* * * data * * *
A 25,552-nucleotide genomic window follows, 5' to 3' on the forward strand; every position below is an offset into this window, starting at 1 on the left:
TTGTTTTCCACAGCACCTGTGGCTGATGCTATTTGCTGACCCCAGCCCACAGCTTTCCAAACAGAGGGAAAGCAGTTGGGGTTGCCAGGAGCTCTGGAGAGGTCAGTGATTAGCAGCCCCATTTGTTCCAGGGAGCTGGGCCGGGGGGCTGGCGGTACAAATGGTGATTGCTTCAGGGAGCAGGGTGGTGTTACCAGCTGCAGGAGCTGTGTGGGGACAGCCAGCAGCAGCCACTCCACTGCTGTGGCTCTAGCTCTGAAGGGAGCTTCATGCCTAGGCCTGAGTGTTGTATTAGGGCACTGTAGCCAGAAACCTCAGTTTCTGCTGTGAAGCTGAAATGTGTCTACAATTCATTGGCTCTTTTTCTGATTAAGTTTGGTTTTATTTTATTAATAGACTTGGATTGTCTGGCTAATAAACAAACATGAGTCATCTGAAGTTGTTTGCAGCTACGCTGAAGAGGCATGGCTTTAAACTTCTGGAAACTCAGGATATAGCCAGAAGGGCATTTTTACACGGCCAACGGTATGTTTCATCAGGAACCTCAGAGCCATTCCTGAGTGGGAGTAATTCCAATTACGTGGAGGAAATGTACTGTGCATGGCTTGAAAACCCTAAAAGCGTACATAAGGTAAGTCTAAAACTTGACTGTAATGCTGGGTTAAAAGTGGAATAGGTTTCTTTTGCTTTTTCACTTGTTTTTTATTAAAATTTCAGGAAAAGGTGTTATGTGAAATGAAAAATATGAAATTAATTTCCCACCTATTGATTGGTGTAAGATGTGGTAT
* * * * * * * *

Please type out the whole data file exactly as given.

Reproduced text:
A 25,552-nucleotide genomic window follows, 5' to 3' on the forward strand; every position below is an offset into this window, starting at 1 on the left:
TTGTTTTCCACAGCACCTGTGGCTGATGCTATTTGCTGACCCCAGCCCACAGCTTTCCAAACAGAGGGAAAGCAGTTGGGGTTGCCAGGAGCTCTGGAGAGGTCAGTGATTAGCAGCCCCATTTGTTCCAGGGAGCTGGGCCGGGGGGCTGGCGGTACAAATGGTGATTGCTTCAGGGAGCAGGGTGGTGTTACCAGCTGCAGGAGCTGTGTGGGGACAGCCAGCAGCAGCCACTCCACTGCTGTGGCTCTAGCTCTGAAGGGAGCTTCATGCCTAGGCCTGAGTGTTGTATTAGGGCACTGTAGCCAGAAACCTCAGTTTCTGCTGTGAAGCTGAAATGTGTCTACAATTCATTGGCTCTTTTTCTGATTAAGTTTGGTTTTATTTTATTAATAGACTTGGATTGTCTGGCTAATAAACAAACATGAGTCATCTGAAGTTGTTTGCAGCTACGCTGAAGAGGCATGGCTTTAAACTTCTGGAAACTCAGGATATAGCCAGAAGGGCATTTTTACACGGCCAACGGTATGTTTCATCAGGAACCTCAGAGCCATTCCTGAGTGGGAGTAATTCCAATTACGTGGAGGAAATGTACTGTGCATGGCTTGAAAACCCTAAAAGCGTACATAAGGTAAGTCTAAAACTTGACTGTAATGCTGGGTTAAAAGTGGAATAGGTTTCTTTTGCTTTTTCACTTGTTTTTTATTAAAATTTCAGGAAAAGGTGTTATGTGAAATGAAAAATATGAAATTAATTTCCCACCTATTGATTGGTGTAAGATGTGGTAT